Dev Anand: Actor and director who towered over India's film industry

 

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The Independent Online

The death at 88 of Dev Anand, the Bollywood actor-writer-director-producer, marks an end to a particularly spectacular era of cinema history. For almost 65 years Anand was an integral part of the Indian film industry and he had huge influence beyond it. Indian college students of the 1960s and '70s emulated his style of speaking and of delivering amorous dialogue; his hairstyle, his clothes and even his walk were imitated. College girls secreted his photograph under their pillows. He was often compared with Gregory Peck but, being Dev Anand, he declared that he was Dev Anand and Peck was Peck. No one could accuse Anand of being unduly modest. (The two men did once meet, and by all accounts got on well.)

Born Dharam Dev Anand, he shortened his name to Dev Anand ("Deity of Supreme Happiness"). His father was a successful upper-caste Hindu lawyer in the Shakargarh part of the British-ruled Punjab Province. Anand was educated at Lahore's well-known Government College and read English.

He failed to get into the Indian navy and went to Bombay, where his elder brother Chetan was making waves as a member of the Indian Peoples' Theatre Association (IPTA), a socialist and secularist arts movement. By the mid-1940s the IPTA was a force to be reckoned with as it was headed by leading intellectuals such as Khwaja Ahmad Abbas, Krishan Chander, Rajinder Singh Bedi and Sardar Jafri.

In 1946 Anand got his first lead role, in the film Hum Ek Hain ("We are One"). The very next year India was partitioned and Shakargarh became a part of the Islamic state of Pakistan.

The Bombay film scene in the late 1940s and '50s was dominated by north Indians, mostly Punjabi Hindus and Punjabi Muslims, most of whom had been born in the areas that later became West Pakistan. They spoke their native Punjabi among themselves, but found themselves having to adjust to the new conditions of the India-Pakistan conflict and an increasingly Hindi (as opposed to Urdu) content in films. The Anand brothers, Chetan, Dev and Vijay, adapted to the changed conditions with amazing ease, as did the dynasty of the Kapoors, Hindu Pathans with origins in Peshawar.

Anand's break came when he was cast opposite the singing star Suraiya in no less than seven films, in allof which she had top billing. While shooting a romantic boating scene,the boat capsized and Anand, being a good swimmer, rescued Suraiya. One thing led to another, the pair fell in love, Anand proposed and Suraiya happily accepted. But her Muslim family objected vehemently, and the marriage never took place.

In the meantime Dev's brother Chetan had discovered Mona Singha, who came from a leading Punjab Christian family and gave her the screen name Kalpana Kartik. The 1951 film Baazi ("The Gamble") directed by Guru Dutt, starred Dev Anand, Geeta Bali and Kalpana Kartik. Inspired by Hollywood's Gilda, which had starred Rita Hayworth, it was a box-office hit and became an industry trendsetter. More successful films followed, as did the marriage of Dev Anand and Kartik; in Bombay, as in Hollywood, celluloid and real life were often intertwined. The couple had two children, Suneil and Devina, and Kartik gave up acting to take care of them. Stories of her husband's ceaseless romancing never appeared to disturb her.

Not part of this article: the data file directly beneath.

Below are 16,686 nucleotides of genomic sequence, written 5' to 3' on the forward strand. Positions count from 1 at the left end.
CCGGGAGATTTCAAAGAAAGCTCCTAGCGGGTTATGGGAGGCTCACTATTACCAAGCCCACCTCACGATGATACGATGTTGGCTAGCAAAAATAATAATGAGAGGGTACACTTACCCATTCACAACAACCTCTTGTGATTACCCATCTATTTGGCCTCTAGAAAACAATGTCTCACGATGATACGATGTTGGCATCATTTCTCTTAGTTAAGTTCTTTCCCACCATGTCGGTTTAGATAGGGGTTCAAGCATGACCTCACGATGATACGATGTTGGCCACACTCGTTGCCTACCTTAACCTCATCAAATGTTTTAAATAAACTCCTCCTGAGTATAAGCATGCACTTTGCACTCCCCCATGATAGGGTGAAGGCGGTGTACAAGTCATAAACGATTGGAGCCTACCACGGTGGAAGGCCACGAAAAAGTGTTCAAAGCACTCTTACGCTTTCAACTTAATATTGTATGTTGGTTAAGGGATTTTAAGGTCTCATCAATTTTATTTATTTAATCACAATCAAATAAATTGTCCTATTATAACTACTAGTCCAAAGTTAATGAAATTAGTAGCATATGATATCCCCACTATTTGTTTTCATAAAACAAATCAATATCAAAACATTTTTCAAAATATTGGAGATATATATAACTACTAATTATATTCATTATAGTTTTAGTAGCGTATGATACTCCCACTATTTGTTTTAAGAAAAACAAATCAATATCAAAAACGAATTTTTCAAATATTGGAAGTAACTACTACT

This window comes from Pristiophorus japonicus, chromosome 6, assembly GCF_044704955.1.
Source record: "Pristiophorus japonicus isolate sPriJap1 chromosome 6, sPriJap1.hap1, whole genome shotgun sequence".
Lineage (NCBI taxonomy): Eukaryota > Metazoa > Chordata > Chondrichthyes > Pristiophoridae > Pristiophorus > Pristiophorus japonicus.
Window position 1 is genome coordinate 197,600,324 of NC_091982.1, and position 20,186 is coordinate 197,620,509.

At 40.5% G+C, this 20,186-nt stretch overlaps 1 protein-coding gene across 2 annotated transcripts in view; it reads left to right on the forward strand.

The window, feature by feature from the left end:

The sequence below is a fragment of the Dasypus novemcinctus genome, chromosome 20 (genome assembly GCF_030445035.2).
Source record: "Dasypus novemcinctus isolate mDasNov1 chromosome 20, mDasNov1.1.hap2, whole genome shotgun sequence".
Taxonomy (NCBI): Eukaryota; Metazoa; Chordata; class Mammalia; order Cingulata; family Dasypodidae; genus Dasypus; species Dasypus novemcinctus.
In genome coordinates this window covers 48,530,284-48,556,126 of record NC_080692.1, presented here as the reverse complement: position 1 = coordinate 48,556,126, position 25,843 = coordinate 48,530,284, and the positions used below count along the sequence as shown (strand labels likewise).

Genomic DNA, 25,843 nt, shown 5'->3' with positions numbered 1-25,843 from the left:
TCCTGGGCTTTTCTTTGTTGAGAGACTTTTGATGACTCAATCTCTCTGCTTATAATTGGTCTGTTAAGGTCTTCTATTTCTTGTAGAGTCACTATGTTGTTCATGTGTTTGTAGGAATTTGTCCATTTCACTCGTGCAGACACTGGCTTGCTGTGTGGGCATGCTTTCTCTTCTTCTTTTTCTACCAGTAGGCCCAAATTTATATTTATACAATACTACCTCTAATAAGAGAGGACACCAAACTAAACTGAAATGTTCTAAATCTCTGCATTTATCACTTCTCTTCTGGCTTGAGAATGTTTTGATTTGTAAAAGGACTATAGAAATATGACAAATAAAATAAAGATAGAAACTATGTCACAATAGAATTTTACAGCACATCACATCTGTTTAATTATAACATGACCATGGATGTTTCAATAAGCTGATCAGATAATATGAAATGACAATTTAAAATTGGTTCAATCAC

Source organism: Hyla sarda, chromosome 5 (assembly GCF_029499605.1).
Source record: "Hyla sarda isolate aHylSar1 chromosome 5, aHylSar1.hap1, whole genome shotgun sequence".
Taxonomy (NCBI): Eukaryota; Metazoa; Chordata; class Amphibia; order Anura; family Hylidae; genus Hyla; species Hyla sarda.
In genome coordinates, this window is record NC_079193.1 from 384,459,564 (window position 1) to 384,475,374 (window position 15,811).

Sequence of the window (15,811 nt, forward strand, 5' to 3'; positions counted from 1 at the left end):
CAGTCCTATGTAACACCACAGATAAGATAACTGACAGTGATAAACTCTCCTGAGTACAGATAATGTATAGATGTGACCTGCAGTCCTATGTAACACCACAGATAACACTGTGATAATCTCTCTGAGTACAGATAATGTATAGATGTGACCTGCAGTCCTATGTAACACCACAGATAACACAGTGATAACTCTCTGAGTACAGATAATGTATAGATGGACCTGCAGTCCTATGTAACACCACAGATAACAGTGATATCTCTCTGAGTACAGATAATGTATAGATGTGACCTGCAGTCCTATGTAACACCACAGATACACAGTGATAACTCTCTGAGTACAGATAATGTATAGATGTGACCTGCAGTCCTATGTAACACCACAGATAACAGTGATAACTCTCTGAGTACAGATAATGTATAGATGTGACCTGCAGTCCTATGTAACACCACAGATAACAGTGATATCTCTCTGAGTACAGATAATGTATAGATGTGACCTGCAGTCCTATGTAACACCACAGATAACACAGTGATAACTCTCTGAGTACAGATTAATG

Anand was always alert to new ideas and cinematic possibilities. He managed to convince RK Narayan, the strict South Indian Brahmin who wrote fiction in sensitive English, that his novel The Guide should be made into a film. Anand collaborated with the American Pearl Buck in the making of the US version and the film Guide, in which he starred, was released in 1965, directed by his brother Vijay, who was to become a notable director in his own right.

Dev Anand played the hero in 114 Indian films in all. Among the many awards he garnered over the years were the Dadasaheb Phalke (India's version of an Oscar) and being invested a Padma Bhushan of the Indian republic.

In 1971 he directed Hare Raama Hare Krishna, a blockbuster which dealt with the hippie culture in Khatmandu and launched the career of the futuresuperstar, Zeenat Aman. That same year he starred in Tere Mere Sapne("Our Dreams"), an adaptation of AJ Cronin's novel The Citadel, again directed by Vijay.

Always keen to encourage talent, he put his money into worthwhile projects through his production company Navketan ("Newness"). Recently Channel 4 screened a number of his films, among them the 1962 hit Hum Dono ("Both of Us") in which he played a dual role, and which introduced the enchanting actress Sadhana. His most recent film, released a few months ago, was Charge Sheet.

Many Indian actors have become politicians, but Anand's only involvement with politics was when he fiercely opposed Mrs Gandhi's draconian Emergency Rule in the mid-Seventies. Perhaps his crowning moment was when he accompanied the Indian Prime Minister, Atal Bihari Vajpayee, on his peace mission to Lahore. Thousands of Pakistanis wanted to shake his hand and touch him while ignoring Vajpayee and their own President Musharraf.

In 2007 Anand published Romancing with Life, a frank and revealing memoir. He died at a hotel in London, which he was visiting for a medical check-up, after a cardiac arrest.

Dev Anand, actor, director, producer: born Shakargarh, Punjab, India 26 September 1923; married Mona Singha (one son, one daughter); died London 3 December 2011.

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